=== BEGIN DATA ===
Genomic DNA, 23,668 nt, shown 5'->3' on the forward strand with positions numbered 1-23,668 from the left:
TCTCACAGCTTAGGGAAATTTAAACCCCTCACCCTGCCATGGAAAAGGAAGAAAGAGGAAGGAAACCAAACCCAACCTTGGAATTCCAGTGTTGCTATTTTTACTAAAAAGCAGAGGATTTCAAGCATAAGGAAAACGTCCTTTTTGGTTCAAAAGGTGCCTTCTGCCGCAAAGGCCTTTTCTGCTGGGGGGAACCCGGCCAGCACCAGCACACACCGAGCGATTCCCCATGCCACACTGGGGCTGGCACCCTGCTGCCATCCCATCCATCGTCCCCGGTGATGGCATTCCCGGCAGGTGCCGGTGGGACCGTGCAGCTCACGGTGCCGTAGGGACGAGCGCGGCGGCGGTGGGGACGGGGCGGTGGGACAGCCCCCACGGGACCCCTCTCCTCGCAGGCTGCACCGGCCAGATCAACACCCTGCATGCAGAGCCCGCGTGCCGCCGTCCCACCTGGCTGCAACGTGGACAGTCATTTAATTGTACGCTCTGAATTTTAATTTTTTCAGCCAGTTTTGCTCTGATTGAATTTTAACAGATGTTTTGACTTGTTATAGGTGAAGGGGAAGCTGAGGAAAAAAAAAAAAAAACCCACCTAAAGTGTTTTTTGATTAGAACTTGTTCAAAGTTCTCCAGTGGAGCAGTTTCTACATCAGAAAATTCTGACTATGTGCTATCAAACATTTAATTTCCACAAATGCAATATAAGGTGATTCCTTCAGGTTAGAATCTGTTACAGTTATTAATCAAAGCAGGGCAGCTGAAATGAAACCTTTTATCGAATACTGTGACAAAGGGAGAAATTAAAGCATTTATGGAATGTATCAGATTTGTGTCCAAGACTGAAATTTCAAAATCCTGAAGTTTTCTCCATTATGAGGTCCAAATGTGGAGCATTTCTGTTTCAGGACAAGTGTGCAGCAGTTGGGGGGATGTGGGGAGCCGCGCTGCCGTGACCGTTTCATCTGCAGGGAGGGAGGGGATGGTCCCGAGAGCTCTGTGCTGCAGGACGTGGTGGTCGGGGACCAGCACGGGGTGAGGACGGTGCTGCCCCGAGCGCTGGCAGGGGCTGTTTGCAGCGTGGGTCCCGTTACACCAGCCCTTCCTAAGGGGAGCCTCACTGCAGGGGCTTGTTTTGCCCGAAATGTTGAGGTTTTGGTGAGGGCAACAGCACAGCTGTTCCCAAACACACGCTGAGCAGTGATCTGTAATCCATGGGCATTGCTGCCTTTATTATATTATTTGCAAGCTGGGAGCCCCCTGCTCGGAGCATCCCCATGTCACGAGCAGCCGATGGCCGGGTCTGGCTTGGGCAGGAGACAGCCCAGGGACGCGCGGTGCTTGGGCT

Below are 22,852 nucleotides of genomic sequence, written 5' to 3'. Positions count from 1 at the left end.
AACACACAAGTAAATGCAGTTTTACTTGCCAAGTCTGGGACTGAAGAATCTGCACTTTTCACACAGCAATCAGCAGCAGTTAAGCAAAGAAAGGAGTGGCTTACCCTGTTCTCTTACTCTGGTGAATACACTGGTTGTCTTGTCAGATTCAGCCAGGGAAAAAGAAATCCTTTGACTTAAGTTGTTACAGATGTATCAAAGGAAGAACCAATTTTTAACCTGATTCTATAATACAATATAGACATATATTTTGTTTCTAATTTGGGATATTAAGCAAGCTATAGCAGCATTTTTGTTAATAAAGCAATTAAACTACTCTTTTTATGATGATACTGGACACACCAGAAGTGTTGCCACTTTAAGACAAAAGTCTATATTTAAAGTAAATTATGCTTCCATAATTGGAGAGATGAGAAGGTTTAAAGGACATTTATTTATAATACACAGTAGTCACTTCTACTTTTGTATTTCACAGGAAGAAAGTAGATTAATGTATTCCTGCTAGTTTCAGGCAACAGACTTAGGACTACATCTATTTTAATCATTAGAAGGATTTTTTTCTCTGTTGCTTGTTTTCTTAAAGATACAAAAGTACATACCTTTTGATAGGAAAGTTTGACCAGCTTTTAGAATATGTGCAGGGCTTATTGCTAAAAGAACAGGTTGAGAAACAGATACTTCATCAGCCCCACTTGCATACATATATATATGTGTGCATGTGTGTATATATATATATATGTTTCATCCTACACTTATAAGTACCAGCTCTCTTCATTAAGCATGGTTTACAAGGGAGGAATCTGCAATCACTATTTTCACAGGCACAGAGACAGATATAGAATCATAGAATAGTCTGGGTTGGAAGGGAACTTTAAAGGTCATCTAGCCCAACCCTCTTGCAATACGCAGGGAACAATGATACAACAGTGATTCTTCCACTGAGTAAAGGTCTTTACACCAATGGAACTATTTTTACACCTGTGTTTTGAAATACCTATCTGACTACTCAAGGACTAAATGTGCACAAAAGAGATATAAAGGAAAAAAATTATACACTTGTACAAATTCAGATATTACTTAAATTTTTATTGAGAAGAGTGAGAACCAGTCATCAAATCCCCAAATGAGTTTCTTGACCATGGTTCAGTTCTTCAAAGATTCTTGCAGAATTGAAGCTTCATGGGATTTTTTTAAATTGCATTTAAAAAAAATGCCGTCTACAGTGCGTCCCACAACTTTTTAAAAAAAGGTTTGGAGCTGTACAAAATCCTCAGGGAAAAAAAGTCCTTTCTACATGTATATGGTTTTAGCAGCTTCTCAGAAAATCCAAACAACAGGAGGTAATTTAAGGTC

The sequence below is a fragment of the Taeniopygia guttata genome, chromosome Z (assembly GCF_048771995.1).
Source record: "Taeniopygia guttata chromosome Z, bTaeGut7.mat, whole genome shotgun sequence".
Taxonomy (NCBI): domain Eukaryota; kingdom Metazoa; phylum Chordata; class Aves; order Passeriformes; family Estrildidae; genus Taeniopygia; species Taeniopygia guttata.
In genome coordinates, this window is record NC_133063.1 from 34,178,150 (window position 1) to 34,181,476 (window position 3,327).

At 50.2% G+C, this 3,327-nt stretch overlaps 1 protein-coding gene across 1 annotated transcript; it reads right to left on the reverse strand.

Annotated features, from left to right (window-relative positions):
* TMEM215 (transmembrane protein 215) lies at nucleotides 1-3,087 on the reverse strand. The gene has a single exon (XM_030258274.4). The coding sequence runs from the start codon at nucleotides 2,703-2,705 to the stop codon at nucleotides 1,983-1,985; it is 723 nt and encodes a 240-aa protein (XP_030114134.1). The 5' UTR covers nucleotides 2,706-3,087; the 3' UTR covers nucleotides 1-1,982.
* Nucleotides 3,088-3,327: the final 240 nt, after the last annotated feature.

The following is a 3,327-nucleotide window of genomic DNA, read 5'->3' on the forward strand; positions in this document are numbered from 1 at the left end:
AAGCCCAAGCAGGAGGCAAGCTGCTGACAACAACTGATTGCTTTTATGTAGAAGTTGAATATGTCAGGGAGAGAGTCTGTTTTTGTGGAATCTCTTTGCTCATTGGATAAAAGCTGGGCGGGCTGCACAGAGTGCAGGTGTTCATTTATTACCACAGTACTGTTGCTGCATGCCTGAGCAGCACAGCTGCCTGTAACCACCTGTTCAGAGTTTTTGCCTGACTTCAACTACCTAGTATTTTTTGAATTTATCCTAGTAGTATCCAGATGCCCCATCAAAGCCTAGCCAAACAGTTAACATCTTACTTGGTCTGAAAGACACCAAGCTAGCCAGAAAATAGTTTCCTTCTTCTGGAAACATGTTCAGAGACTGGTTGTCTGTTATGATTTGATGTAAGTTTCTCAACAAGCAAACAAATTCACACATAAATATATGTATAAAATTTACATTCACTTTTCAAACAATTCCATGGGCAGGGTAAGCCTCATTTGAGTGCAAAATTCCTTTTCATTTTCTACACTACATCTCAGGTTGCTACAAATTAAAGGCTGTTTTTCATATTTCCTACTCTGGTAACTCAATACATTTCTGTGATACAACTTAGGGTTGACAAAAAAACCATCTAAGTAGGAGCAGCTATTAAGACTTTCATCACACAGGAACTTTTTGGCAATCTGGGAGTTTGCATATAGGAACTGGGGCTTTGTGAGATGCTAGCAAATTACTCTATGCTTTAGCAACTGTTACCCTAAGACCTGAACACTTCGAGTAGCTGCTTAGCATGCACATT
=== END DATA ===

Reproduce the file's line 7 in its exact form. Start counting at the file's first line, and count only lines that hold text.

Taxonomy (NCBI): domain Eukaryota; kingdom Metazoa; phylum Chordata; class Aves; order Passeriformes; family Estrildidae; genus Taeniopygia; species Taeniopygia guttata.